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Virtualization creates shift in IT job market

Many companies deploy server virtualization in the hopes of reducing IT staff. But for some, virtualization has merely shifted IT roles rather than reduced head count.

Many companies deploy server virtualization with the expectation that reducing the number of physical servers in a data center will reduce power bills as well as payroll expenses. And virtualization companies often tout their technologies as a means to reduce staffing needs as well.

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Virtualization and staffing

Lack of virtualization know how resulting in failed projects
But in reality, as several companies confront the various new challenges created by virtualization, data center staffing has involved more of a reshuffling of IT responsibilities rather than a staff reduction per se.

"There is still overhead in patching and maintaining virtual servers, and when people see how easy it is to apportion a new VM, the number of total managed servers balloons rapidly," wrote blogger Cyborg."There may be labor reductions in terms of racking and cabling and HVAC management, but administration remains at nearly the same level."

Reducing head count -- sometimes
Logistically speaking, the more servers in the data center, the better the chance those servers will need maintenance, so reducing a data center's number of physical servers should mean fewer support IT staffers.

I don't have to hire someone else, and I would have if we kept adding servers.
Stephen Bakerman,
IT managerOwen Bird Law Corp.

"There are fewer processors to burn out, less RAM sticks to go bad, less motherboards to fail," wrote Joseph Foran, director of IT at FSW, a Bridgeport, Conn., a nonprofit social-services agency, on how virtualization reduces workload – and staffing -- dramatically. "Where these are handled in-house … the needs for this kind of work are reduced, [though] not eliminated."

And in some cases, company experience supports the notion that virtualization can reduce IT head count. A case study presented at a February VMware user group meeting on wireless company QualComm Inc. revealed that with virtualization the company consolidated 1,200 physical servers into a mere 100. QualComm now has an 80% utilization rate and has increased data center space, reducing power and cooling requirements. Since deploying virtualization two and a half years ago, the company hasn't increased IT staff at all.

And at a recent VMware user group meeting in Boston on March 27, a user gave a presentation on the virtualization project he oversaw at SAPPi, a Maine-based paper manufacturing company. "One reason we wanted to virtualize is we needed to lower our IT head count," said the systems engineer. "We needed to get rid of high-end support and just keep desktop support."

The growing Owen Bird Law Corp. in Vancouver, British Columbia, is yet another case where staffing concerns prompted a virtualization initiative. IT manager Stephen Bakerman, supports about 90 users and 18 physical servers. Last year, Bakerman virtualized the law firm's Windows infrastructure using software from Lowell, Mass.-based Virtual Iron Software Inc. to prevent the addition of physical servers and staff to help manage it all.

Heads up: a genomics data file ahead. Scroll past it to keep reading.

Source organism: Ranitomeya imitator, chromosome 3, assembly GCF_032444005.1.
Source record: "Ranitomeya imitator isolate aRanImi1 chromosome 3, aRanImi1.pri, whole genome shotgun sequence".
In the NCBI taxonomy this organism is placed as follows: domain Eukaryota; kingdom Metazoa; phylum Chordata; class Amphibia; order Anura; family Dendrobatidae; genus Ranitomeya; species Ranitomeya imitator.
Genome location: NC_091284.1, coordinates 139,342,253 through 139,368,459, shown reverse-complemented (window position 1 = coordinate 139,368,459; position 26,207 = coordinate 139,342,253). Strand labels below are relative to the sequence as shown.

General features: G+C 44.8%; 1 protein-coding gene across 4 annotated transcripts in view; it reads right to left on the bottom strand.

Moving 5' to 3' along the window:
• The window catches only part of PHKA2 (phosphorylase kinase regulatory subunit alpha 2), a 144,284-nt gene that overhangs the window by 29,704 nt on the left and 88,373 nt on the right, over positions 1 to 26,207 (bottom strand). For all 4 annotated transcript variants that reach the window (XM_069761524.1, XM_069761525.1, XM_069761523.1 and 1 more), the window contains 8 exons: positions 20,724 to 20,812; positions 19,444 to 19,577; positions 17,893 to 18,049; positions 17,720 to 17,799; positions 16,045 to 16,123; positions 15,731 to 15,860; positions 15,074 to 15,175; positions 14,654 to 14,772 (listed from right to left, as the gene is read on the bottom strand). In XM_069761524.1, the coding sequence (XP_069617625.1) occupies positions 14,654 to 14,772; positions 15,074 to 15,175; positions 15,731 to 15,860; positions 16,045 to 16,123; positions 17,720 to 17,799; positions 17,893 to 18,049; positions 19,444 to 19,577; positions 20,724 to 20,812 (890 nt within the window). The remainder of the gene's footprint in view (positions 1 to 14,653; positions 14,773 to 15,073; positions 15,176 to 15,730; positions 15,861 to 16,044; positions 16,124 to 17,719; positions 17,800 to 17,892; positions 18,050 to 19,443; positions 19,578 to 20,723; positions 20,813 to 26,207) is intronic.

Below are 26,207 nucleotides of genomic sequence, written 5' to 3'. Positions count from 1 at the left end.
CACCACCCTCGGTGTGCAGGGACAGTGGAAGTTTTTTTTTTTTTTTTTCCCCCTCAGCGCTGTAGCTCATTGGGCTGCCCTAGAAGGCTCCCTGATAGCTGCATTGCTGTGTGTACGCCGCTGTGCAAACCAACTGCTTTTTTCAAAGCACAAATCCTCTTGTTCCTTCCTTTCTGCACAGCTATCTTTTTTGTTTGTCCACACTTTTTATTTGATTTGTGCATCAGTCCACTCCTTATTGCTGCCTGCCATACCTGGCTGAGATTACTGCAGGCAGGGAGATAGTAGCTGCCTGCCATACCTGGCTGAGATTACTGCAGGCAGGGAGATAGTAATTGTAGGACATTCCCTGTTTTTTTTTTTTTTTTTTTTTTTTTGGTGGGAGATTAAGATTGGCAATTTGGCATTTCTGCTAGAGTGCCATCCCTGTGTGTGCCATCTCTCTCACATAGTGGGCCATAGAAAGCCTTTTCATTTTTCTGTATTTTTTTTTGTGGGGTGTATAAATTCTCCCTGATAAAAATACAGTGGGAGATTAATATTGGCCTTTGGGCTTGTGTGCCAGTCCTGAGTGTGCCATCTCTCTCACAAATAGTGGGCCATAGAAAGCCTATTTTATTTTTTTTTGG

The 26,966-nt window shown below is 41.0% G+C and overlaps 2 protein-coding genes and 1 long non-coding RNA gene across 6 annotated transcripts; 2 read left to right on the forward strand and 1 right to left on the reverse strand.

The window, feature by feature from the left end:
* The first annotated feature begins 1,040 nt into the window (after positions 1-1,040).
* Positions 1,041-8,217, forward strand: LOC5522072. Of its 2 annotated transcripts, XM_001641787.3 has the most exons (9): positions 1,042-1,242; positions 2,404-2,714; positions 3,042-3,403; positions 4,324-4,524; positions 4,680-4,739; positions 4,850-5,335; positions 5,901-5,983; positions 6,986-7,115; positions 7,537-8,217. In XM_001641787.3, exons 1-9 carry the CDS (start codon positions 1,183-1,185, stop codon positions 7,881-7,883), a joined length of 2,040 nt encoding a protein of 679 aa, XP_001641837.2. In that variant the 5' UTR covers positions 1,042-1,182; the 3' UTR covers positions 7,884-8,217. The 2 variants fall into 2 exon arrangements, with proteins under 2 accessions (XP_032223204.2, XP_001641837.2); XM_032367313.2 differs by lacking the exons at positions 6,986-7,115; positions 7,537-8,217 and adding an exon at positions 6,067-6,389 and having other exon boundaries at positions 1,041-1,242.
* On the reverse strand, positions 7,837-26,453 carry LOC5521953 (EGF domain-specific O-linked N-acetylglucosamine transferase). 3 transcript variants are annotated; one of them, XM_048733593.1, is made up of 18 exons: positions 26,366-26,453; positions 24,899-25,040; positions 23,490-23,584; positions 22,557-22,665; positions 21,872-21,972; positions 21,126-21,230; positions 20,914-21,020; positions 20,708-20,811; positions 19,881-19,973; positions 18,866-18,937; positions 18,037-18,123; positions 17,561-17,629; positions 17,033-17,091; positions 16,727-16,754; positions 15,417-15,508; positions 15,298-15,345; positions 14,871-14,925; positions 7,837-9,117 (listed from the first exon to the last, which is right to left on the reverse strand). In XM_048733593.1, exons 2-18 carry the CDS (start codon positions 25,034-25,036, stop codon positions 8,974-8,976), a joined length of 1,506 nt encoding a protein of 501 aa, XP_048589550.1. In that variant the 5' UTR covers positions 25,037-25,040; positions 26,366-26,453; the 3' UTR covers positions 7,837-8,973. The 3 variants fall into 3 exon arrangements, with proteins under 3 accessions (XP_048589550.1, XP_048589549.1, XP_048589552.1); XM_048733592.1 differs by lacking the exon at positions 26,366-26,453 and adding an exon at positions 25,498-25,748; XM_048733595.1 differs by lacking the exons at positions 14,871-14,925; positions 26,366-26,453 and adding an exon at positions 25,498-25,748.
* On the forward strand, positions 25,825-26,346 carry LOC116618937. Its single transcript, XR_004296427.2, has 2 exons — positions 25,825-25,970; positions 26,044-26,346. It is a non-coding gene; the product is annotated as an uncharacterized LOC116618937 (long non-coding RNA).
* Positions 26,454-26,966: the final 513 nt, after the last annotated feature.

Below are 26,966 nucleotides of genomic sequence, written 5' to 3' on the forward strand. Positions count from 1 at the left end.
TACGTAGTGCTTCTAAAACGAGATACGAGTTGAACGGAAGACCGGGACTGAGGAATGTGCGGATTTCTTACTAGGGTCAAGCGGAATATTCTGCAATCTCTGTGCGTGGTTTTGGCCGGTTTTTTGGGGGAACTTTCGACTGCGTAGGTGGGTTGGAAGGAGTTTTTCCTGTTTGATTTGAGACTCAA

"The cost savings is probably $100,000, and the time savings for me are incredible. I can run everything from my desktop remotely from my office or at home. I don't have to hire someone else, and I would have if we kept adding servers," Bakerman said.

A shift in IT role?
But according to those on the data center front lines, administration of virtualized environment requires a new skill set, and because virtual machines are so easy to deploy, there tend to be many more virtual servers to administrate and keep updated. "I've found that virtualization tends to have the opposite effect that many people think it will," wrote blogger Cyborg.

"I believe that virtualization will radically increase the number of server images in use, and that sounds like it could help on the job market side," said Bruce Hammond, a senior storage administrator at a major U.S. university. "If virtualization did free up some labor, that would just decrease the oversubscription factor. Since I am 'the storage guy,' my workload is definitely larger with virtualization than without."

And other users concur. "Virtualization is about empowering your IT staff, not replacing them," wrote blogger Scott B.. "If you think the reason you need IT staff is because the number of physical host servers you have, you are dead wrong."

And in companies that have kept staff levels the same before and after virtualization technologies are deployed, efficiency increases, said Jeremy Page, a system administrator. "Our admin-to-server ratios are much more efficient now. In part, that's because we are less likely to say no to a new server, but even so we have a smaller admin team than we did three years ago," Page said.

Even so, the bottom line is that company situation and technology environment will determine whether virtualization can reduce the need for IT staff. Companies should think twice about virtualization as a means to streamline payroll and instead look to its other primary benefits, including cost savings, server consolidation and so forth.

Let us know what you think about the story; email Bridget Botelho, News Writer.

Also, check out our Server Virtualization blog.

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